MP3 clipping in WL

Hi,

I don’t understand why almost all my MP3 tracks that played through a normal player don’t clip my Rme digicheck when imported in wavelab inevitably clip my Rme Fireface ufx.
Moreover when I convert a wav to MP3 I need to set a ceiling to -0.6 dbx and inter sample limiter on to avoid any clip.

Any hint?

There are too many variables to say but I think it’s safe to say that either some of the apps do not have the output set to 0.0dBFS or they are not telling the truth.

When you play the mp3s from other apps, they might play the mp3 directly. WaveLab has to decode the mp3 to WAV before opening which I suppose could cause peak level changes. I would have to look closer to see if decoding the mp3 to WAV can also increase the peak levels just enough to trigger your clip lights in RME Digicheck. Loading mp3s into WaveLab is not something I normally do.

Of course, encoding WAV to mp3 with any app will cause peak level increases and the specifics of the peak level increases depend on many things such as the material itself, the loudness you try to achieve, the peak limiter style used, and of course the bitrate of the mp3 you encode to.

The lower the bitrate mp3, the higher the peak levels will be on the encoded mp3, and more frequent. Setting a ceiling of -0.6dBFS to prevent clipping on an mp3 encode is not unheard of depending on all the variables.

I’m guessing for the clipping you’re seeing, it’s because Wavelab 9 now decodes MP3 to 32 bit float, which is as it should be for analysis because that’s how Apple (and therefore Sonnox) do it for analysis. All prior Wavelab versions decoded to 16 bit fixed truncated.

You can either put a 24 bit dither in the master section to playback the converted MP3, which will probably eliminate the red lights you’re seeing, or you can save-as 24 or 16 bit truncated, since that’s how it was done in Wavelab before. Or render to 24 or 16 bit with dither. Any of those will probably reduce the clipping indication you’re seeing. The clipping will still be there in the MP3, which is why Apple accounts for it, but it’ll look more like your other players at fixed point.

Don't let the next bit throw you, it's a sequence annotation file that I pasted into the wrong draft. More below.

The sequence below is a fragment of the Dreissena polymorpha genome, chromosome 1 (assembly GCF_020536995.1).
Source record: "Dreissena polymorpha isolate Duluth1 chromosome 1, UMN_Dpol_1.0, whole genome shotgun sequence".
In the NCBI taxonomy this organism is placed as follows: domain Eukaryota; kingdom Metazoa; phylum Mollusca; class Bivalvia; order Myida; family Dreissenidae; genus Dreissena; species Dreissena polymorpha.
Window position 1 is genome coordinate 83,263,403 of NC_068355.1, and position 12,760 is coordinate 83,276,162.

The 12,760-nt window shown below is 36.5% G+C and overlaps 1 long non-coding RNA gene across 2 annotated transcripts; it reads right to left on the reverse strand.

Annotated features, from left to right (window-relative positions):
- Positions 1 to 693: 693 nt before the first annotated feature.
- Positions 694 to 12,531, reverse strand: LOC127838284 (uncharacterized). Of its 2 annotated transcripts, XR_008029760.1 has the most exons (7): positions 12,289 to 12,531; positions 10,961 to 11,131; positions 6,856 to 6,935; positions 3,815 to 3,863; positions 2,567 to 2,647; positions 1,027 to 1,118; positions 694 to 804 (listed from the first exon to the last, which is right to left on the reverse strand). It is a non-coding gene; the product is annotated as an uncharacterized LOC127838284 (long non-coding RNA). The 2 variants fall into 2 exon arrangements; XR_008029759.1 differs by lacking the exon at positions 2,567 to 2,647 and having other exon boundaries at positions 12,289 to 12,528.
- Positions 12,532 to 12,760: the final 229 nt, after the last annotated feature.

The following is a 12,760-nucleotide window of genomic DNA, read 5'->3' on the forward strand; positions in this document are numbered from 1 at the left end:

Maybe there should be an option to decode to fixed point, because the new way brings in issues like this, that are possibly undesirable for longtime users, adding an extra step to get a 24 or 16 bit wav from an MP3.

But the 32 bit float convert should not be removed from a pro app imo, because it’s more correct and how it’s done for MFiT analysis. It was one of my feature requests. You can always go forward to 24 or 16 bit fixed point by render with dither or save-as (truncated), but you can’t go back to correct 32 bit float decode if the MP3 or AAC is initially decoded to fixed point.

I have noticed this also - very low quality mp3 files (96k or so) could require 1db or even more. Very high quality mp3 files (320k) should only need a small amount of headroom - maybe .3db?

Yeah, I don’t know all the science behind it but tools like Sonnox Pro Codec make it easy to test your master WAVs for all the various codecs so you can be sure you have enough headroom to avoid clipping. I’ve just noticed that the lower the bitrate, the more easily clipping is induced which is not really surprising to me.